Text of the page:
Procurement: How To Hustle The Department of Defense


February 15, 2012: For decades the U.S. Armed Forces has been having problems with rapidly growing (much greater than inflation) costs of weapons. Congress passes laws to try and cope and the laws are ignored. One example is the laws calling for accurate life-cycle costs (for development, manufacturer, and maintenance of weapons over their entire service life). A recent study found out that, despite laws calling for accuracy and consistency in these numbers, most manufacturers manipulated the data to make their systems look less expensive than they actually were. The Department of Defense is increasingly taking extreme measures in the face of this corruption and cancelling more and more very expensive systems. But the manufacturers continue to use smoke and mirrors to get new projects started and failed ones funded.

New weapons get approved because of another form of procurement corruption, the Low Ball Bid. Last year the U.S. Air Force demanded that defense contractors stop low balling, which in practice means submitting unrealistically low bids for new weapons (to make it easier for Congress to get things started) and then coming back for more and more money as "unforeseen problems" appear and costs keep escalating and delivery is delayed. Currently, procurement projects are about a third over budget and most items are late as well. Procurement of weapons and major equipment make up about a third of the defense budget. While this is expected to decline over the next decade, as defense budgets shrink, the problem also extends to upgrades and refurbishment of existing equipment.

The most intractable problem is the decades old contractor practice of deliberately making an unreasonably low estimate of cost when proposing a design. The military goes along with this, in the interest of getting Congress to approve the money. Since Congress has a short memory the military does not take much heat for this never ending "low ball" planning process.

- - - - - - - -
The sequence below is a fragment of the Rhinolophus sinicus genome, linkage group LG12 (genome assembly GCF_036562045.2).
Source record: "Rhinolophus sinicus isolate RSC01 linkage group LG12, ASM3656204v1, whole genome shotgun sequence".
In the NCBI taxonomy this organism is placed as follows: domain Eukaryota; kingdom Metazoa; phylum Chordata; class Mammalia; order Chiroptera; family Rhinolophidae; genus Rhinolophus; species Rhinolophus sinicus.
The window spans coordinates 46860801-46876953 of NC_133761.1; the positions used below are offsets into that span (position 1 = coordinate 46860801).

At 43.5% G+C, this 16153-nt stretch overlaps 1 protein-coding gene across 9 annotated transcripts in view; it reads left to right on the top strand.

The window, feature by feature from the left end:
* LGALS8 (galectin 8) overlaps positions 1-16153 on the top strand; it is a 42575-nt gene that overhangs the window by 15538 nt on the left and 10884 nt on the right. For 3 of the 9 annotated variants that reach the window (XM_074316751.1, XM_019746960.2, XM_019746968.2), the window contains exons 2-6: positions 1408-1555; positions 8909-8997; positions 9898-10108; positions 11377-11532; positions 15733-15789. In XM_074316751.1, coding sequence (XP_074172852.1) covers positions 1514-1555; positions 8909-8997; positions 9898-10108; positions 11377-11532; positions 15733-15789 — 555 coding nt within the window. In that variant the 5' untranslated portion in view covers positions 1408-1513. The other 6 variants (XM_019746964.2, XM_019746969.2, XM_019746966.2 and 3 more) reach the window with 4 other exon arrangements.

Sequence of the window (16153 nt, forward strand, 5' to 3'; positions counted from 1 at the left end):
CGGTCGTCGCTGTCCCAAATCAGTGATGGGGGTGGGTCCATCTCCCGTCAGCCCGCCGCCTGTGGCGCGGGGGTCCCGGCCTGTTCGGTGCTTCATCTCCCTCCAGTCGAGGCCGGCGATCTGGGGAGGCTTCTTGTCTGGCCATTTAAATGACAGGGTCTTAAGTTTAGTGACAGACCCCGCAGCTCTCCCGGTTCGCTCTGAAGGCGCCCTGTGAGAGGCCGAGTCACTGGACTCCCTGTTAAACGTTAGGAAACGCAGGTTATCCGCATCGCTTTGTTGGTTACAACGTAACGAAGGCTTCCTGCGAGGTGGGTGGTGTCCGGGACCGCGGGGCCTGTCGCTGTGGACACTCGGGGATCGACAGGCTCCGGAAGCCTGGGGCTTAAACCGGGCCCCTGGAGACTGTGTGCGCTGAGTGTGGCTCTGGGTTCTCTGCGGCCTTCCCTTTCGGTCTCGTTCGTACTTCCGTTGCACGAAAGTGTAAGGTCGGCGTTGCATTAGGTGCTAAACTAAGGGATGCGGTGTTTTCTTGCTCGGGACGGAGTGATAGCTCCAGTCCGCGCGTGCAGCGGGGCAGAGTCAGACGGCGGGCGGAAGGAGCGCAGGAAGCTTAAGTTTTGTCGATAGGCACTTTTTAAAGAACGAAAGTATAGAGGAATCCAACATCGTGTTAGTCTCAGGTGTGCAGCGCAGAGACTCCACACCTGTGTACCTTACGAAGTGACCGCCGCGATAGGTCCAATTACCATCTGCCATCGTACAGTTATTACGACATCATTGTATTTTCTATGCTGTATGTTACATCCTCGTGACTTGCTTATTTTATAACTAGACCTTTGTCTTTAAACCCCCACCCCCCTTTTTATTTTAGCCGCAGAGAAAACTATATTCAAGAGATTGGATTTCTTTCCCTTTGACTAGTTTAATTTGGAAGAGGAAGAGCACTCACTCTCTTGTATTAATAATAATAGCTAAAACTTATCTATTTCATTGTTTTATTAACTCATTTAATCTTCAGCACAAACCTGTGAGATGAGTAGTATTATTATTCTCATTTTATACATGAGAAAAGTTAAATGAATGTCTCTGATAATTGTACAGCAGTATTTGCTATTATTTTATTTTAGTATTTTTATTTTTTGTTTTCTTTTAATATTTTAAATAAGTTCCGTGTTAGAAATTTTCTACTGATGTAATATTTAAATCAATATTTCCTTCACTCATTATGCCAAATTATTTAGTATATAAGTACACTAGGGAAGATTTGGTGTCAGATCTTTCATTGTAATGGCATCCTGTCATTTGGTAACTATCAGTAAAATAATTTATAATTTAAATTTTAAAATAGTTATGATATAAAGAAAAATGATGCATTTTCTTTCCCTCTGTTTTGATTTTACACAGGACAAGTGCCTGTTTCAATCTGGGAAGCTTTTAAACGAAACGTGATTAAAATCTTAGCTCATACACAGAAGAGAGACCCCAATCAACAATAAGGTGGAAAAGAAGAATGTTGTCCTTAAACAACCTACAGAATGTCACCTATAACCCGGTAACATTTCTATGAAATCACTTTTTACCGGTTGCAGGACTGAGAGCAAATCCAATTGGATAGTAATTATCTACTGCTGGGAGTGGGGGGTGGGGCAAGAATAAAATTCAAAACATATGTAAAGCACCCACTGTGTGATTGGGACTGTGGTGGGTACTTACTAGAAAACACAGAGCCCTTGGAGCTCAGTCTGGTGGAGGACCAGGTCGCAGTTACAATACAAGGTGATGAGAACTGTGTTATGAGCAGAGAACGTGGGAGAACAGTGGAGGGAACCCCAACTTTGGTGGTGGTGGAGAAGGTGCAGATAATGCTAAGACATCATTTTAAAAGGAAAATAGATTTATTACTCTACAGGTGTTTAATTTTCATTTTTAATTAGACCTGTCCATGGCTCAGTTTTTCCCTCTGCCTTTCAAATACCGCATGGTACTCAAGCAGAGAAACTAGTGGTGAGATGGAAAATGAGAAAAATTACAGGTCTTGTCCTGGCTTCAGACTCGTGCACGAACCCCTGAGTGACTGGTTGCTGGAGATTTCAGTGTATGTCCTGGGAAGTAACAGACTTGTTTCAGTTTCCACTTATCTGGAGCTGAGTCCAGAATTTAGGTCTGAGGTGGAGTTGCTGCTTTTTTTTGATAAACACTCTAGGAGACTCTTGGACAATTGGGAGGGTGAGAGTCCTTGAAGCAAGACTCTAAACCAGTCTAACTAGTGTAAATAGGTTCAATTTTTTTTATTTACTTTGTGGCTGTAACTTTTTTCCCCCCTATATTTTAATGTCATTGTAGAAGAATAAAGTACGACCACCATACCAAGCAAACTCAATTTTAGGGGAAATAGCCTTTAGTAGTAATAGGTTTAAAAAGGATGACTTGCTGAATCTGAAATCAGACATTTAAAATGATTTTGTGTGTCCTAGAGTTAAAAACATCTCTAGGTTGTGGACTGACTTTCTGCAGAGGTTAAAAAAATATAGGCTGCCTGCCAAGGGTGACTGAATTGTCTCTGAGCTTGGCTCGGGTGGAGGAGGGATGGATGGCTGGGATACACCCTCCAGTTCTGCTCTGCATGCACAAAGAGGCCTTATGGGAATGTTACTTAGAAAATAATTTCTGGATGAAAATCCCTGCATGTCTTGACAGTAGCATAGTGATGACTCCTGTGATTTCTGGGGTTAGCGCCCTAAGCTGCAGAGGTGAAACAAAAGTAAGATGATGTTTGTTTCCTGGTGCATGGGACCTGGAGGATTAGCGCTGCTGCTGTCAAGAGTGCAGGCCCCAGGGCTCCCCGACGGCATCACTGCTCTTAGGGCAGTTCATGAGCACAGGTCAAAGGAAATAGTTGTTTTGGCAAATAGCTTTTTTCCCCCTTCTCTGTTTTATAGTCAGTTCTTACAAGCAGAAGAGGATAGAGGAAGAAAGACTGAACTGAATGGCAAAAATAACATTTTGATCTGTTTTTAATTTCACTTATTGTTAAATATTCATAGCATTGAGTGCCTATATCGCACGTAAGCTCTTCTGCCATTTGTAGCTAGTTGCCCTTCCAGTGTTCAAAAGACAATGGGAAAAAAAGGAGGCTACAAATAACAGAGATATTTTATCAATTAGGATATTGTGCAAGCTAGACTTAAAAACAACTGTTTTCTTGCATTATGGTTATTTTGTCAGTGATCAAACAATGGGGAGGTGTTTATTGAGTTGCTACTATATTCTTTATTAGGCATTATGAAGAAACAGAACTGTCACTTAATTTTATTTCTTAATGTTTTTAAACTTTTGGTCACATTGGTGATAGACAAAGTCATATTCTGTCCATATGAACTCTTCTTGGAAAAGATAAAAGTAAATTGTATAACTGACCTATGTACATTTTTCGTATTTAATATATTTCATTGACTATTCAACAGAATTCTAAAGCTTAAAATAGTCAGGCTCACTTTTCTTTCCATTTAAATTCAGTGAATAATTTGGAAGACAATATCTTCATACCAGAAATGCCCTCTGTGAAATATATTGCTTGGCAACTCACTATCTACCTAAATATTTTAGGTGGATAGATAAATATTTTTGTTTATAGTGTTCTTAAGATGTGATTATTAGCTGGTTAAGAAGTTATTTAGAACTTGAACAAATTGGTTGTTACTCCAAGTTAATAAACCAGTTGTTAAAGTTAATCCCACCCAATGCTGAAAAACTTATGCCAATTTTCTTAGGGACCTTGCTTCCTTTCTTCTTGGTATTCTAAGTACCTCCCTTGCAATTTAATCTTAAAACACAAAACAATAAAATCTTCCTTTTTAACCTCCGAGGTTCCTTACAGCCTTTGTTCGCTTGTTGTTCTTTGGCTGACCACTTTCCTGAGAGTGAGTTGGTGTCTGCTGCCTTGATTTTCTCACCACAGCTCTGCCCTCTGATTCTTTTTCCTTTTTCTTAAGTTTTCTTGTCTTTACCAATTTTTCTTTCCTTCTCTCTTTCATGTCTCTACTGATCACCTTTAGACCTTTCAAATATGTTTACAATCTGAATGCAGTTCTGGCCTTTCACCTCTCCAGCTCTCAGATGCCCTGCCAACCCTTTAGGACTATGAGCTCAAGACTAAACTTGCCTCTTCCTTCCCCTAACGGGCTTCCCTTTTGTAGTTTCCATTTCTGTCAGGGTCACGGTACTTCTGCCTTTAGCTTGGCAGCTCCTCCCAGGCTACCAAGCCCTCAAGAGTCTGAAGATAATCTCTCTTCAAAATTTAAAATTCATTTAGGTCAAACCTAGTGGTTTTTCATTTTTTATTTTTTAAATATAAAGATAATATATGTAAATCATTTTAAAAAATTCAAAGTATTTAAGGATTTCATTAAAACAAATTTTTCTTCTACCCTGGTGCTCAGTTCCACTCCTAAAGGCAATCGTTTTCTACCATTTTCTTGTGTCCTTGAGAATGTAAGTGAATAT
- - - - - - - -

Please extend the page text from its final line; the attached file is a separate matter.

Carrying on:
Actually, it's poor planning in general that causes most of the high costs. It's bad planning by the military, when coming up with the initial design, and bad planning on the part of the few manufacturers that have a monopoly on building certain types of weapons systems. Monopolies do not encourage efficiency. There are many examples of all these bad habits at work. Don't expect any of this to change anytime soon. It's the way things have worked for a long time. Many generals and admirals, members of Congress, and even a few manufacturer executives have called for reform. But it just doesn't happen, at least not to a large extent.

One encouraging post-Cold War trend has been an increased reluctance to build a lot of a weapon that became extremely expensive. Thus the B-2 bomber, Seawolf submarine, F-22 fighter, Crusader artillery system, Comanche helicopter, and DDG-1000 destroyer all got production cut sharply, or were cancelled, when their budgets went too far out of control. So there's hope yet.



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